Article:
While Red Sox slugger Jim Rice will have to wait another year, Cal Ripken Jr. and Tony Gwynn were elected to the Hall of Fame today, Ripken with record numbers, while as expected slugger Mark McGwire failed in his first attempt.
Rice’s percentage of the vote went down to 63.5 from 64.8 percent last season, while Goose Gossage finished 21 votes shy of election. McGwire, hurt by the voters’ suspicion he took steroids, garnered only 23.5 percent of the vote.
“I was keeping my fingers crossed for Jimmy,” said former Sox general manager Lou Gorman. “I sincerely believed that based on the incredible player he was, that he deserved to be inducted. I was hoping it would be this year, but I felt strongly that he would get in next season.”
According to the Hall of Fame press release, a record 545 ballots, including two blanks, were cast by BBWAA members with 10 or more consecutive years’ service, eclipsing by 25 the previous mark of 2006 when Bruce Sutter was elected. Players must be named on 75 percent of ballots submitted to gain election. This year, 409 votes were needed.
Ripken established a record by being named on 537 ballots, breaking the previous mark of 491 by Nolan Ryan in 1999. Ripken’s percentage of 98.53 percent is the third highest in the history of BBWAA balloting behind Tom Seaver (98.83 in 1992) and Ryan (98.79 in 1999). Gwynn’s percentage of 97.6 based on 532 votes ranks seventh all-time. Their election brings to 280 the number of elected members of the Hall. Of that total, 198 are former major leaguers, of which 105 have been through the BBWAA.
Ripken said he was both relieved and euphoric. If he had been picked by two of the eight voters who didn’t select him, he would have set the percentage record — but he didn’t mind.
“All I wanted to hear was, `You’re in,'” Ripken said during a conference call. “I really didn’t get caught up with wanting to be unanimous or wanting to be the most.”
Gwynn received the seventh-highest ever percentage, also trailing Ty Cobb, George Brett and Hank Aaron.
“It’s an unbelievable feeling to know that people think that what you did was worthy,” Gwynn said. “For me, it’s kind of validation. The type of player that I was doesn’t get a whole lot of credit in today’s game.”
Of the 15 players other than Gwynn and Ripken on the ballot for the first time, only two received sufficient support to remain in consideration, first baseman Mark McGwire and outfielder-designated hitter Harold Baines. Players must be listed on five percent of the ballots (28 this year) to stay on the ballot for up to 15 years. McGwire had 128 votes (23.5 percent) and Baines 29 (5.3 percent).
Rice now has two years of eligibility remaining.
A few weeks back, Rice said of his possible induction, “I don’t know the answer to that. I don’t understand the voters sometimes. If you have the numbers to get in…if they compare to other people you’ve already put in…if the numbers are there, then why aren’t you in? Why is Bert Blyleven not in with all of those wins and all of those strikeouts? Why is Lee Smith not in…Goose Gossage? Doesn’t he have the numbers to get in? If the numbers are there then why not? Why are so many people excluded? I never understood it.”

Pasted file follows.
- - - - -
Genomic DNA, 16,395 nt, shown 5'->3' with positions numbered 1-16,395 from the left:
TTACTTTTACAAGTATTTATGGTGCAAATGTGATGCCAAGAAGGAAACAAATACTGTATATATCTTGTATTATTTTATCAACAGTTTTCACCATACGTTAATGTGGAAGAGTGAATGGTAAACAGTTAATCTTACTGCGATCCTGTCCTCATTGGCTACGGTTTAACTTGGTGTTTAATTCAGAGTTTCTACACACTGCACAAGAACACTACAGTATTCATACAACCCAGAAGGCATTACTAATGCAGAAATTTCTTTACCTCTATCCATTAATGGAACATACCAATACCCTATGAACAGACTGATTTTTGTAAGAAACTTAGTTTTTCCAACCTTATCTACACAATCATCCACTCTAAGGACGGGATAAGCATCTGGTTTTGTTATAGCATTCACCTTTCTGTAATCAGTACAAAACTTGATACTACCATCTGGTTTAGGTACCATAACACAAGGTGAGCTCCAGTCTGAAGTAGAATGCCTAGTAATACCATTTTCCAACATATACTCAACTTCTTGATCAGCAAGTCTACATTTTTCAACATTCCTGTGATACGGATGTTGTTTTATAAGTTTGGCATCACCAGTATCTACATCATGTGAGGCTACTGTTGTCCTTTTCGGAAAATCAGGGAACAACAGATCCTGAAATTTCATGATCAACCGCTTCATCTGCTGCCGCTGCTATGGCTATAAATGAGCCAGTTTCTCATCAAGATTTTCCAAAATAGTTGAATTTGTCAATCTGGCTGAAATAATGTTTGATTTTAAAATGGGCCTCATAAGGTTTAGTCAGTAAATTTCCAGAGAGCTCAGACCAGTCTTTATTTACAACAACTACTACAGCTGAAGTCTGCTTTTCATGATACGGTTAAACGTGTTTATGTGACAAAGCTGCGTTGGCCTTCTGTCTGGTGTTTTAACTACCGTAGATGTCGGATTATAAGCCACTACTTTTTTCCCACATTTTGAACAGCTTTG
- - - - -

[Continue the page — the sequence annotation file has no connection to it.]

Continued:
Rice, who has definitely benefited from the scrutiny of the Steroids Era, has been outspoken on people who have used steroids or cheated not getting inducted.
“If you cheated, you shouldn’t be in. If you broke the rules, you shouldn’t be in. That’s why Pete Rose isn’t in. He gambled on baseball. McGwire, you know, he was always a power hitter, but if he took something he shouldn’t haven taken then he shouldn’t be in,” Rice said
Rice hit .298 with 382 career homers, 1,451 RBIs and an MVP in 16 seasons and compares favorably to former Sox teammate Tony Perez and former Sox DH Orlando Cepeda. Cepeda hit .297 with 378 homers and 1,365 RBIs in 17 years and won an MVP. Perez was .279 with 379 homers and 1,652 RBIs in 23 seasons and never won an MVP, but his Big Red Machine teams were dominant.
“If you look at the numbers, we’re close. But Tony played 23 years. Cepeda played longer than I did. I played 16. If I had played 23 years what would my numbers look like?,” Rice said.
Rice is the only player in history with 35 or more homers and 200 or more hits in three consecutive seasons. He’s one of 31 players with more than 350 homers and a .290-plus career batting average.
Voters once had a negative perception of Rice, who could be surly to the media, but that has faded in time. He is now perceived positively against a generation of steroid-tainted players.
Jose Canseco, on the ballot for the first time, received six votes, well below the 5 percent threshold needed to stay on future ballots. In his book two years ago, Canseco accused McGwire and others of using steroids. The book’s publication was quickly followed by a congressional hearing on steroids during which McGwire evaded questions, saying: “I’m not here to talk about the past.”
Harold Baines, who received 29 votes, reached the 5 percent threshold. Bret Saberhagen got seven votes in his first appearance on the ballot and Ken Caminiti, who admitted using steroids during his career and died in 2004, received two.
Ripken and Gwynn will be inducted into the Hall in Cooperstown, NY on July 29.
The Associated Press contributed to this report.